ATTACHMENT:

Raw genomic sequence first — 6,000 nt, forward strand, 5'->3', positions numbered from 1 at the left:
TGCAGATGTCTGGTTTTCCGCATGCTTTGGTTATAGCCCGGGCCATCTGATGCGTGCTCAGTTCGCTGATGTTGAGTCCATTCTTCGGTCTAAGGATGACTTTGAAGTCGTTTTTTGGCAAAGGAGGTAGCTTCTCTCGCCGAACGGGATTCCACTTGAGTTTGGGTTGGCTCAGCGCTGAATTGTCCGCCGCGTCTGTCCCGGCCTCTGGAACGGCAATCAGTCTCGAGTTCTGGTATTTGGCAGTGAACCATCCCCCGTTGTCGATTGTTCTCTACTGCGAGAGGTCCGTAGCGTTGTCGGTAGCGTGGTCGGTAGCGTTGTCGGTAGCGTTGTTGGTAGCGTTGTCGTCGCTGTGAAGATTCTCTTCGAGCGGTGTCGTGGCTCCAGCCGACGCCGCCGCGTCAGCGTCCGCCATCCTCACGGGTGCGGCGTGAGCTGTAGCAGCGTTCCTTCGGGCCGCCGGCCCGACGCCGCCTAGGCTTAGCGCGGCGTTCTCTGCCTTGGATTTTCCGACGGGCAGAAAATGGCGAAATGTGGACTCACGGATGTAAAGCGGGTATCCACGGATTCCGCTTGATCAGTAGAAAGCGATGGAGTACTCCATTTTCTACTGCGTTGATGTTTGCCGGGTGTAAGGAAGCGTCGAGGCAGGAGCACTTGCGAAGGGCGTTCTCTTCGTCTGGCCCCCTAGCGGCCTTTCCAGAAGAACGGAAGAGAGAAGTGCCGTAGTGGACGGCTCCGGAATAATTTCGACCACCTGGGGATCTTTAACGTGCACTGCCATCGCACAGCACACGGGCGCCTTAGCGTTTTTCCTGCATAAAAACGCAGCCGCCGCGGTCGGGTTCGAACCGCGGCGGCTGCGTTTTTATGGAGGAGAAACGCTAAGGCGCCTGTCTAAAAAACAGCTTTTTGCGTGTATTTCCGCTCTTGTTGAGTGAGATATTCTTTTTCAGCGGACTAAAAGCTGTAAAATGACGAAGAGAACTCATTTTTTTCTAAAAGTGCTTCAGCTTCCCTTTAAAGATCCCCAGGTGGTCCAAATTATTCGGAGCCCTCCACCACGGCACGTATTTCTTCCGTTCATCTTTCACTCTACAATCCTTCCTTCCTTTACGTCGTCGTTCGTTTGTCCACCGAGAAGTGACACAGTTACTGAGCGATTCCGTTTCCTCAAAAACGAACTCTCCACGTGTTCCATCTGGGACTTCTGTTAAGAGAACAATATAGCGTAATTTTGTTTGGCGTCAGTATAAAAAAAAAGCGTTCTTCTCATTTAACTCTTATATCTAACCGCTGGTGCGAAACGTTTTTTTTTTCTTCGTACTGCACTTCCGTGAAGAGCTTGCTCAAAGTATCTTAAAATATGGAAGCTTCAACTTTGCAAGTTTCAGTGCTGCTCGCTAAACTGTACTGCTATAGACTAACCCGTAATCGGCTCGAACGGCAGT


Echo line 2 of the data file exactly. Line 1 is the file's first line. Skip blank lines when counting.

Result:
TGCAGATGTCTGGTTTTCCGCATGCTTTGGTTATAGCCCGGGCCATCTGATGCGTGCTCAGTTCGCTGATGTTGAGTCCATTCTTCGGTCTAAGGATGACTTTGAAGTCGTTTTTTGGCAAAGGAGGTAGCTTCTCTCGCCGAACGGGATTCCACTTGAGTTTGGGTTGGCTCAGCGCTGAATTGTCCGCCGCGTCTGTCCCGGCCTCTGGAACGGCAATCAGTCTCGAGTTCTGGTATTTGGCAGTGAACCATCCCCCGTTGTCGATTGTTCTCTACTGCGAGAGGTCCGTAGCGTTGTCGGTAGCGTGGTCGGTAGCGTTGTCGGTAGCGTTGTTGGTAGCGTTGTCGTCGCTGTGAAGATTCTCTTCGAGCGGTGTCGTGGCTCCAGCCGACGCCGCCGCGTCAGCGTCCGCCATCCTCACGGGTGCGGCGTGAGCTGTAGCAGCGTTCCTTCGGGCCGCCGGCCCGACGCCGCCTAGGCTTAGCGCGGCGTTCTCTGCCTTGGATTTTCCGACGGGCAGAAAATGGCGAAATGTGGACTCACGGATGTAAAGCGGGTATCCACGGATTCCGCTTGATCAGTAGAAAGCGATGGAGTACTCCATTTTCTACTGCGTTGATGTTTGCCGGGTGTAAGGAAGCGTCGAGGCAGGAGCACTTGCGAAGGGCGTTCTCTTCGTCTGGCCCCCTAGCGGCCTTTCCAGAAGAACGGAAGAGAGAAGTGCCGTAGTGGACGGCTCCGGAATAATTTCGACCACCTGGGGATCTTTAACGTGCACTGCCATCGCACAGCACACGGGCGCCTTAGCGTTTTTCCTGCATAAAAACGCAGCCGCCGCGGTCGGGTTCGAACCGCGGCGGCTGCGTTTTTATGGAGGAGAAACGCTAAGGCGCCTGTCTAAAAAACAGCTTTTTGCGTGTATTTCCGCTCTTGTTGAGTGAGATATTCTTTTTCAGCGGACTAAAAGCTGTAAAATGACGAAGAGAACTCATTTTTTTCTAAAAGTGCTTCAGCTTCCCTTTAAAGATCCCCAGGTGGTCCAAATTATTCGGAGCCCTCCACCACGGCACGTATTTCTTCCGTTCATCTTTCACTCTACAATCCTTCCTTCCTTTACGTCGTCGTTCGTTTGTCCACCGAGAAGTGACACAGTTACTGAGCGATTCCGTTTCCTCAAAAACGAACTCTCCACGTGTTCCATCTGGGACTTCTGTTAAGAGAACAATATAGCGTAATTTTGTTTGGCGTCAGTATAAAAAAAAAGCGTTCTTCTCATTTAACTCTTATATCTAACCGCTGGTGCGAAACGTTTTTTTTTTCTTCGTACTGCACTTCCGTGAAGAGCTTGCTCAAAGTATCTTAAAATATGGAAGCTTCAACTTTGCAAGTTTCAGTGCTGCTCGCTAAACTGTACTGCTATAGACTAACCCGTAATCGGCTCGAACGGCAGT